Personal Papers, 1862-1901 (microfilm reels 1 - 3) are arranged into the following sections: biographical material, material relating to Collis P. Huntington's business and philanthropic interests, miscellaneous, memorabilia, and printed matter. Each section will be described in detail.

Biographical material, 1862-1899 (1-4), includes a lang autobiographical letter written to James Speyer, December 6, 1899; autobiographical notes by Huntington edited by Charles Nordhoff; genealogical material collected by the Rev. E.B. Huntington; and Huntington's personal memorandum book, 1862-1868.

Material relating to Collis P. Huntington's business and philanthropic interests, 1865-1900 (5-54), are arranged alphabetically by company name and include minutes, reports to stockholders and boards of directors, prospectuses, lists, printed circulars, reports, resolutions, proposals, maps, and blue prints. There is no more than one folder of material for each company. There are some important business records in this section that relate to Huntington's broad business interests.

Miscellaneous records, 1885-1898 (55-60), include railroad reports, reports an possible financial ventures, and stock exchange statements.

Memorabilia, 1875-1934 (61-82), includes newspaper clippings, 1879-1934; photographs of Huntington; specifications for Huntington's private railroad cars and his steam yacht; and an index to transportation articles and references in the New York Tribune, 1875-1902. A complete list of all entries is provided in the Complete Reel List (available in hard copy only, please contact the repository listed above for more information).

Printed matter, 1873-1899 (83-96), includes primarily pamphlets relating to Huntington's railroad interests. The pamphlets are arranged alphabetically by title. The Complete Reel List (available in hard copy only, please contact the repository listed above for more information) provides a full bibliographic entry for each printed item.

Of particular importance are four volumes of printed correspondence published between 1891 and 1894 in a very limited edition. These four volumes contain edited versions of letters, 1867-1879, exchanged between Huntington and his associates, David D. Colton, Charles Crocker, Charles F. Crocker, Edwin B. Crocker, and Leland Stanford. In many instances these printed letters can be compared to the originals in Series I & II, which sometimes carry pencil notations such as "Don't Print". These letters are not indexed.


Biographical History
Collis P. Huntington was born on October 22, 1821, in Harwinton, Connecticut, the sixth of nine children of Elizabeth and William Huntington. After a brief and perfunctory education, he was apprenticed at age fourteen to a neighboring farmer and the following year to a local grocer. Between the ages of sixteen and twenty-one, he was an itinerant note collector in the South.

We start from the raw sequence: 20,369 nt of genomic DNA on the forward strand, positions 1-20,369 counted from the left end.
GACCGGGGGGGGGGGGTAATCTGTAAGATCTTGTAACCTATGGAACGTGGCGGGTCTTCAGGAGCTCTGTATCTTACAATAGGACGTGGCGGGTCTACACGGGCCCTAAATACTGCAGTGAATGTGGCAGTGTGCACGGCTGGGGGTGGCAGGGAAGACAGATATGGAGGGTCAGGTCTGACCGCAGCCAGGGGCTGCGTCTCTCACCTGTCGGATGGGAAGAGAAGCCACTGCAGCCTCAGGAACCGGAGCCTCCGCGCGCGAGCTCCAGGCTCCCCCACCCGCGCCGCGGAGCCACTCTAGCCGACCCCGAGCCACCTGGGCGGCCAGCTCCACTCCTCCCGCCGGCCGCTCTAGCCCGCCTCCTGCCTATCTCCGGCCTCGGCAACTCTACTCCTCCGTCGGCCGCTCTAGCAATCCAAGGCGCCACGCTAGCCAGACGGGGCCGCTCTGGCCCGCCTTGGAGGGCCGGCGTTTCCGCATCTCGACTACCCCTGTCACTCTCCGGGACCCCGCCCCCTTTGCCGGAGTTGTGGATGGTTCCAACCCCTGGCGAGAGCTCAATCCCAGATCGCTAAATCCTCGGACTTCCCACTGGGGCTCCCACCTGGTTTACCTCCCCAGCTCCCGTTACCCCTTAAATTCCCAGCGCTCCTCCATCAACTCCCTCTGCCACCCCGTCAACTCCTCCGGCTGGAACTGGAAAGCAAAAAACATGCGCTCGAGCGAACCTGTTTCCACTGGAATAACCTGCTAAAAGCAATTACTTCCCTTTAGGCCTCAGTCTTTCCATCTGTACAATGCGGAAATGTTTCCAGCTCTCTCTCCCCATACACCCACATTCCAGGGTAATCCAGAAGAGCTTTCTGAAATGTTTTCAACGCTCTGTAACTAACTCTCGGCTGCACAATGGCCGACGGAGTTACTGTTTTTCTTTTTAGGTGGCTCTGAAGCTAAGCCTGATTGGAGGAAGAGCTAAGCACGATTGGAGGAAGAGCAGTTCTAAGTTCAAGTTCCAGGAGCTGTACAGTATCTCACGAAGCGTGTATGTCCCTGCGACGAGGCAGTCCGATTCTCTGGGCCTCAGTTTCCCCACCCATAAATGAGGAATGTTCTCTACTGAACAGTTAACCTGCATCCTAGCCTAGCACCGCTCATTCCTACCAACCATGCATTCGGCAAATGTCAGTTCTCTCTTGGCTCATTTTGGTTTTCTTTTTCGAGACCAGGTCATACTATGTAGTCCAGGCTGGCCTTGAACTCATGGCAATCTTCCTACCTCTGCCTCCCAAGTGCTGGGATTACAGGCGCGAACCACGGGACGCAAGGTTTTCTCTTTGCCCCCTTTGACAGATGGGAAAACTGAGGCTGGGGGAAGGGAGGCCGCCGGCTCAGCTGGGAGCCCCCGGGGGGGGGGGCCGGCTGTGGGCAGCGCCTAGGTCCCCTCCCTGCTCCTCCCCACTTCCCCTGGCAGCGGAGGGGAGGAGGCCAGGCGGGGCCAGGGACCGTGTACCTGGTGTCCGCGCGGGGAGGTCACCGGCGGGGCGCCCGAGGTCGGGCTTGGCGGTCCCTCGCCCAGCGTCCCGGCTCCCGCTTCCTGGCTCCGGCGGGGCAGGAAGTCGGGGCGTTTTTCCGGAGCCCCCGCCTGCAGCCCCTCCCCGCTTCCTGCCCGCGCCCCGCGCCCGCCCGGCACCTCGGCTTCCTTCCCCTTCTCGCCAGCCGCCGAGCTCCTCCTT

In 1842, Huntington purchased a partnership in his brother's hardware store in Oneonta, New York. It was here that he married Elizabeth Stoddard in 1844. In 1849, he went to California by way of Panama with a group of Oneontans. He entered the hardware business in Sacramento, and by 1855 was joined by Mark Hopkins in the hardware firm of Huntington & Hopkins, one of the largest of its kind on the West Coast. This partnership lasted until 1867.

With Mark Hopkins, Charles Crocker, a dealer in dry goods, and Leland Stanford, a grocer, Huntington was one of the founders of California's Republican Party. He worked for the admission of California as a free state in 1850, and later supported Abraham Lincoln for president.

A Railroad Tycoon
Huntington's railroad career began in 1861 when he, Mark Hopkins, Leland Stanford, Charles Crocker and others formed the Central Pacific Railroad Company. In 1862 the company received a loan from the Federal government to build the western end of the first transcontinental railroad. A further incentive was provided in 1864 when Congress promised to give the company 12,800 acres of adjoining Federal lands for each mile of track laid; the Central Pacific received some 9,497,600 acres. Finally in May, 1869, the Central Pacific and the Union Pacific connected in Utah and the first transcontinental railroad was completed.

In December, 1862, Huntington moved to New York City to serve as financier, purchasing agent, legal adviser, and Washington lobbyist for the Central Pacific. As soon as the transcontinental line was completed, Huntington began to purchase twenty-three separate railroad companies in California. Although he thought of selling his Central Pacific stock in 1871, he was already far too involved in building and acquiring transportation systems to quit the field. The financial panic of 1873 put him under great financial strain, but neither he nor the Central Pacific defaulted on their loans.

In the late 1870's Huntington was instrumental in financing and building the Southern Pacific system. Completed in 1883, the Southern Pacific ran from California to New Orleans. Eventually the Central Pacific and Southern Pacific systems were consolidated into one transcontinental railroad company with 9,000 miles of tracks and 16,000 miles of water transportation systems. Huntington succeeded Leland Stanford as president of the Southern Pacific Company in 1890. In 1892, Henry E. Huntington, Collis' nephew, became vice-president of the company and increasingly carried on his uncle's business enterprises.

During the building of the Southern Pacific, Huntington also served as president and director of the Chesapeake & Ohio Railroad Company. When this company was sold at a foreclosure sale in 1878, Huntington purchased the road and continued to manage it until 1888 when he sold his shares and the company was reorganized. The eastern terminus of the Chesapeake & Ohio was Newport News, Virginia, where Huntington later established the Chesapeake Dry Dock & Construction Company. The western terminus of the road was Huntington, West Virginia. Both of these cities, built under the supervision of Huntington, were built on property owned by land companies controlled by Huntington.